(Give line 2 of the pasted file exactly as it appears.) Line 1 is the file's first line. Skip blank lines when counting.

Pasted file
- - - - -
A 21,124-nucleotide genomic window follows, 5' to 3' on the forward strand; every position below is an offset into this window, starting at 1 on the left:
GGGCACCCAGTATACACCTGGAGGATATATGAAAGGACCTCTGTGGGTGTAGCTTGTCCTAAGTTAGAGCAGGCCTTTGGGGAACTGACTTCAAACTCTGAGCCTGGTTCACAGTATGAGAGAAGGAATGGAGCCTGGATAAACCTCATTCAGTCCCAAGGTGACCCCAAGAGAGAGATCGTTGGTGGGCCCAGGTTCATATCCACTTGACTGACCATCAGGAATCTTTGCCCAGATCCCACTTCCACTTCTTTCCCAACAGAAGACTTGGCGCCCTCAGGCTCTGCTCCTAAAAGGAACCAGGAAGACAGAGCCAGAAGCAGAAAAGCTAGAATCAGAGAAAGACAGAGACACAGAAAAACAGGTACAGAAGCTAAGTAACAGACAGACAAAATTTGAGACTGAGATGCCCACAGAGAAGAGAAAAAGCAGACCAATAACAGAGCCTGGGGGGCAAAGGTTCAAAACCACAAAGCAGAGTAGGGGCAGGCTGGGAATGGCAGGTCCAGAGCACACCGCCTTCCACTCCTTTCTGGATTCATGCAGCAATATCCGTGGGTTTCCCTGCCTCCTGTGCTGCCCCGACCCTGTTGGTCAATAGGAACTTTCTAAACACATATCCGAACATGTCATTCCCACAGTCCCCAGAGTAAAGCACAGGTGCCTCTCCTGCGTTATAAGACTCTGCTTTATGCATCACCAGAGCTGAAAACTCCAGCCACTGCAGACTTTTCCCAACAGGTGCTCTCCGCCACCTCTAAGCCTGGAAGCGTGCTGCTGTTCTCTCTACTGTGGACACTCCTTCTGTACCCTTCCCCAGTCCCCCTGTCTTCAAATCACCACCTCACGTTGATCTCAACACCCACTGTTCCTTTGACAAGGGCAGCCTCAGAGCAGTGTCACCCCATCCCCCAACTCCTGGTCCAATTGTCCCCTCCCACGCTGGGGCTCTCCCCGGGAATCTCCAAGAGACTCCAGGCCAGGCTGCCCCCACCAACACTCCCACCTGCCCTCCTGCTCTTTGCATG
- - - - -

GGGCACCCAGTATACACCTGGAGGATATATGAAAGGACCTCTGTGGGTGTAGCTTGTCCTAAGTTAGAGCAGGCCTTTGGGGAACTGACTTCAAACTCTGAGCCTGGTTCACAGTATGAGAGAAGGAATGGAGCCTGGATAAACCTCATTCAGTCCCAAGGTGACCCCAAGAGAGAGATCGTTGGTGGGCCCAGGTTCATATCCACTTGACTGACCATCAGGAATCTTTGCCCAGATCCCACTTCCACTTCTTTCCCAACAGAAGACTTGGCGCCCTCAGGCTCTGCTCCTAAAAGGAACCAGGAAGACAGAGCCAGAAGCAGAAAAGCTAGAATCAGAGAAAGACAGAGACACAGAAAAACAGGTACAGAAGCTAAGTAACAGACAGACAAAATTTGAGACTGAGATGCCCACAGAGAAGAGAAAAAGCAGACCAATAACAGAGCCTGGGGGGCAAAGGTTCAAAACCACAAAGCAGAGTAGGGGCAGGCTGGGAATGGCAGGTCCAGAGCACACCGCCTTCCACTCCTTTCTGGATTCATGCAGCAATATCCGTGGGTTTCCCTGCCTCCTGTGCTGCCCCGACCCTGTTGGTCAATAGGAACTTTCTAAACACATATCCGAACATGTCATTCCCACAGTCCCCAGAGTAAAGCACAGGTGCCTCTCCTGCGTTATAAGACTCTGCTTTATGCATCACCAGAGCTGAAAACTCCAGCCACTGCAGACTTTTCCCAACAGGTGCTCTCCGCCACCTCTAAGCCTGGAAGCGTGCTGCTGTTCTCTCTACTGTGGACACTCCTTCTGTACCCTTCCCCAGTCCCCCTGTCTTCAAATCACCACCTCACGTTGATCTCAACACCCACTGTTCCTTTGACAAGGGCAGCCTCAGAGCAGTGTCACCCCATCCCCCAACTCCTGGTCCAATTGTCCCCTCCCACGCTGGGGCTCTCCCCGGGAATCTCCAAGAGACTCCAGGCCAGGCTGCCCCCACCAACACTCCCACCTGCCCTCCTGCTCTTTGCATG